June 16, 2011
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FRESNO -- The final line was spoiled by the second-to-last batter he faced, one swing turning what would have been yet another quality rehab start into something that, by the numbers, looks less than impressive.Facing Triple-A hitters for the first time after twice toying with Single-A kids while working his way back to the big leagues (and from a foot injury), Giants left-hander Barry Zito on Thursday allowed four runs on five hits and two walks while striking out six over six innings for the host Fresno Grizzlies, who beat the Mariners' Tacoma affiliate by a cozy 8-4 margin.Zito got the win, and he got an appropriately loud ovation from the home fans as he walked off the mound after the top of the sixth inning. But if weren't at Chukchansi Park to see the outing as a whole, chances are you look at the line and scoff.There's a sizable contingent of Giants fans for whom anything less than sheer dominance goes down as nothing less than another Zito failure, and that Zito actually did dominate until Mike Wilson slammed a hide-the-children homer to left field with two out in the sixth surely means next to nothing to that contingent.URBAN: Giants' Zito and Ford rehab play-by-play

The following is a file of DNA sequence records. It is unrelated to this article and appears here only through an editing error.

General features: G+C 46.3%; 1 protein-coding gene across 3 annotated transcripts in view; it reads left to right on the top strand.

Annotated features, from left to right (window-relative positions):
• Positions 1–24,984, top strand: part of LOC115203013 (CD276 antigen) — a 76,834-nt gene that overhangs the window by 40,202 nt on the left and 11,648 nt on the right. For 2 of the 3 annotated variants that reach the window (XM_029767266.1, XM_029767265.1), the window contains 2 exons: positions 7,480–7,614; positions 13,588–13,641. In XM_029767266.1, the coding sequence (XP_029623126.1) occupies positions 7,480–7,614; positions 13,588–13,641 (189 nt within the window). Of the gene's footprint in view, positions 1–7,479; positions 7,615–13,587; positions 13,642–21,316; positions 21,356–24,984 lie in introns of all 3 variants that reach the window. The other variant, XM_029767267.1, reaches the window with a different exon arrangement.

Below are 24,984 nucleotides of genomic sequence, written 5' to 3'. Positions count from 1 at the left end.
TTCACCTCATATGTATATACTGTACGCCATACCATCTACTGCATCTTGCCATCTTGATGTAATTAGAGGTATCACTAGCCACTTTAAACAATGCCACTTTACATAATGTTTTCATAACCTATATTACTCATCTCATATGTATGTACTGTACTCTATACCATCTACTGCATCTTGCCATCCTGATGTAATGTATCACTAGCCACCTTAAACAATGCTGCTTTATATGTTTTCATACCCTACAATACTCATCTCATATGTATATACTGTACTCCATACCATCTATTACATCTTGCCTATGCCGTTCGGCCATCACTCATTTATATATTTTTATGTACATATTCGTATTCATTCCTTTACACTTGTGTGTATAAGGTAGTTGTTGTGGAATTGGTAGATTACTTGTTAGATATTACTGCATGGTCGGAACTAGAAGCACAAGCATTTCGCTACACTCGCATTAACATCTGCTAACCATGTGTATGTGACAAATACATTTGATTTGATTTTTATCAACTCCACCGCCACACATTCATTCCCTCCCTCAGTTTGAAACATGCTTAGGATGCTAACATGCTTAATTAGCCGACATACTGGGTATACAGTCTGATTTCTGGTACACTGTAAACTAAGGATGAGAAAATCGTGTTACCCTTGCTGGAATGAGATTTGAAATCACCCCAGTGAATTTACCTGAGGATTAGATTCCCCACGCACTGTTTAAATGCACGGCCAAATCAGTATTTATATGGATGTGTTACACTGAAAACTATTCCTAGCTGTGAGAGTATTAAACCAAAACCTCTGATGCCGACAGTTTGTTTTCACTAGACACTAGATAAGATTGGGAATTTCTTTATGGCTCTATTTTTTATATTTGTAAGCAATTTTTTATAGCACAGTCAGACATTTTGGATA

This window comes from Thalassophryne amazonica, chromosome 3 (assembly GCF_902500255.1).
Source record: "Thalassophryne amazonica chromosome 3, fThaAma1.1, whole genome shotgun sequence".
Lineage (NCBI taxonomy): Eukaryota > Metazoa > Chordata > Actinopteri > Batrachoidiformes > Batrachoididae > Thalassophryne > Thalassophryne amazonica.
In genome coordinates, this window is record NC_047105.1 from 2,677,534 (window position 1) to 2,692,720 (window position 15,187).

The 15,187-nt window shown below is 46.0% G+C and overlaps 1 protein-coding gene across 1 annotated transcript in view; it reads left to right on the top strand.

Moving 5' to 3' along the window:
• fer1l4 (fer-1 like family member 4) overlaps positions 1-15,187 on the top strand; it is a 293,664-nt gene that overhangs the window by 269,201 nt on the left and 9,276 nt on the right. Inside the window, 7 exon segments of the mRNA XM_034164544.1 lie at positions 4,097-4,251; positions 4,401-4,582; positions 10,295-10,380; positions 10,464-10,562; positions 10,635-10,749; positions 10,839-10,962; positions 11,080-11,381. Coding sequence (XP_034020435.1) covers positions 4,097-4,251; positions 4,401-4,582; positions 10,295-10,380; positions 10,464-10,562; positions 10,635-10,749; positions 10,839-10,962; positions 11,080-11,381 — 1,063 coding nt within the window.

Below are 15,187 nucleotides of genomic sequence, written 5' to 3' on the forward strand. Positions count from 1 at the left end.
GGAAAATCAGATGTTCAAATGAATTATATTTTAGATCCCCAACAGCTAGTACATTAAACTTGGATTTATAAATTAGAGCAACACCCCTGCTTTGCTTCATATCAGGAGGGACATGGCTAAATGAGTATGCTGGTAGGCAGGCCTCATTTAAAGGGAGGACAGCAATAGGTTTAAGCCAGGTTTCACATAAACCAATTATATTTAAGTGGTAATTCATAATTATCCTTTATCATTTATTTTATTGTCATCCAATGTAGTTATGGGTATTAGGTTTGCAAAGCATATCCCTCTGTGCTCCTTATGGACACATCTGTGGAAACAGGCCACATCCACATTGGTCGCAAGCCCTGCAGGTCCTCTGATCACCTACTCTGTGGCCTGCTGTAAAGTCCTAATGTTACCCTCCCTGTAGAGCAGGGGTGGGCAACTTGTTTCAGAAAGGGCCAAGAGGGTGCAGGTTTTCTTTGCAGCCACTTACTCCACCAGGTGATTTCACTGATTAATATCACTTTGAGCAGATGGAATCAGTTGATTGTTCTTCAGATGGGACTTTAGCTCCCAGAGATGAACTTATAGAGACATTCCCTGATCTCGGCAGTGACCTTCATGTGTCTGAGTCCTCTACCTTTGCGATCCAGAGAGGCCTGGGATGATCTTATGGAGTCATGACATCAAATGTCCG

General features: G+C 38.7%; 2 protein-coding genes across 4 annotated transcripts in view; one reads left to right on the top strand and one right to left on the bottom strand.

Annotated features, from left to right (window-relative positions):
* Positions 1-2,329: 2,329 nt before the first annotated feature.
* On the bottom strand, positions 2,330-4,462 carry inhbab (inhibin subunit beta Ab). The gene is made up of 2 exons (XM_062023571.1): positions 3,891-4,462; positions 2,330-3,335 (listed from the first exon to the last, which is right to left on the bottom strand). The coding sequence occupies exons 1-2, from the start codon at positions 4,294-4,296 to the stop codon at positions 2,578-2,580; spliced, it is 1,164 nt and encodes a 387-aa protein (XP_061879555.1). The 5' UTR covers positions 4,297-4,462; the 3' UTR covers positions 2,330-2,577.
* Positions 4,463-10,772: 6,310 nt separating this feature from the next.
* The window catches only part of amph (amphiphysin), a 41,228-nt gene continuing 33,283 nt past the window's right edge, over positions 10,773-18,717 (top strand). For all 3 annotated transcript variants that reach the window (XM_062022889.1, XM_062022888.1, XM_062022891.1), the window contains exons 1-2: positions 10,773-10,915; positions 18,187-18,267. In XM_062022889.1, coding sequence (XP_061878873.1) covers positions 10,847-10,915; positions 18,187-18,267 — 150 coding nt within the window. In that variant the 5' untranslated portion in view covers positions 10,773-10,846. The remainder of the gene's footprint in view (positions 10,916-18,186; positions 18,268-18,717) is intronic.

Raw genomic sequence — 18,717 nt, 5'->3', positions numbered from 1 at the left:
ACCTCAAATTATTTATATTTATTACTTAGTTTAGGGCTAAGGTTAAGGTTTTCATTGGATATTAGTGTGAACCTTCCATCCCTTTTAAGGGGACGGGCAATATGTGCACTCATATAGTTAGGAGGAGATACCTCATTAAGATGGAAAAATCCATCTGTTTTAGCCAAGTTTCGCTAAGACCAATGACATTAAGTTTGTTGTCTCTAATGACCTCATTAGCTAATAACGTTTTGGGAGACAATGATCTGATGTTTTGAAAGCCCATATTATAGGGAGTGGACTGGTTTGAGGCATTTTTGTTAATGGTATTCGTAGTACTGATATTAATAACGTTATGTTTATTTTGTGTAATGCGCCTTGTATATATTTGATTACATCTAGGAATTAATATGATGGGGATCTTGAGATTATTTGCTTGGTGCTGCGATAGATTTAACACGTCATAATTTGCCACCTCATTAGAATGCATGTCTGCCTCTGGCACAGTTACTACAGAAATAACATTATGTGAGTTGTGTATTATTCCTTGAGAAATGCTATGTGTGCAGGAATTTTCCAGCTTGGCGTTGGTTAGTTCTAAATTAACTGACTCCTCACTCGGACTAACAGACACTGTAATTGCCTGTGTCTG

Typical Zito, the haters will say. Big deal, he won in the minors. He's still no more than a five-inning pitcher, even in the minors. Keep him there forever.The Giants can't keep him there forever, of course. The maximum number of days a player can spend on a rehab assignment is 30 days, after which the parent club has to make some sort of roster move regarding said player. Thursday was day 11, and the fact of the matter -- given his untradeable contract, which comes with complications that makes more time in the minors via the activate-and-option route all but impossible, and the insanity that would be eating the roughly 50 million still owed Zito via an outright release -- is that the only move the Giants can be reasonably expected to make with their star-crossed southpaw, whether it's after milking those final 19 days or prior to that, is to add him back to the active big-league roster.And if the current members of the big-league pitching staff continue to do what they've been doing of late, in the rotation and in the bullpen, whatever move they make to create space for Zito will make the haters hate even more.Zito, thoughtful and bright and reflective veteran that he is, knows this as well as anyone. He knows how well everyone is throwing and agreed that none of them deserve to be bumped. And he long ago accepted the reality that while there is a segment of the Giants fan base that respects his professionalism and pulls for him at all times, there's a far larger segment to whom he is and always will be Public Baseball Enemy No. 1.Yet he also long ago decided to stop sweating what he can't control."I'm just focusing on the day-to-day," he told CSNBayArea.com in the otherwise empty deserted Grizzlies clubhouse after leaving Thursday's game. "I'm just focusing on pitching and doing the best I can do out there on the mound."That's all he can do. That's the only thing he can control.Well, it's not the only thing he can control. Since his rehab assignment started, he's shown an ability to control his pitches better than he's been able to since his sizzling start to the 2010 championship season, and that's no small development. Zito has never been a power pitcher and never will be. He won the 2002 AL Cy Young because he had dirty stuff that he threw for strikes. He still has dirty stuff, and when he's throwing his fastball, curveball and changeup -- he's nixed the problematic slider, which he didn't throw in 2002, from his repertoire -- for strikes he puts together Cy-reminiscent outings such as the ones he strung together in the first month and a half of last year.The haters have conveniently forgotten about those outings, but Zito plans to freshen their memories."I'm enjoying pitching more than I have in a long time," he said Thursday. "This whole experience, being away from the big-league team, getting back to a place where it's just about going out and throwing a baseball -- without all the other things that we, as professional athletes, sometimes allow to get in our way or get us out of a comfort zone. I'm super excited about what this whole experience has meant for me."As for whether he'll get a shot at showing what it's meant in the Majors in a week or two or in 19 days, in the bullpen or the rotation, he frankly isn't giving it much thought."I'm seriously just pumped to pitch again, wherever it is," he said. "Bullpen, Fresno, San Fran, rotation. I'll do whatever they want. It's out of my hands."Having a ball in his hands is all that matters.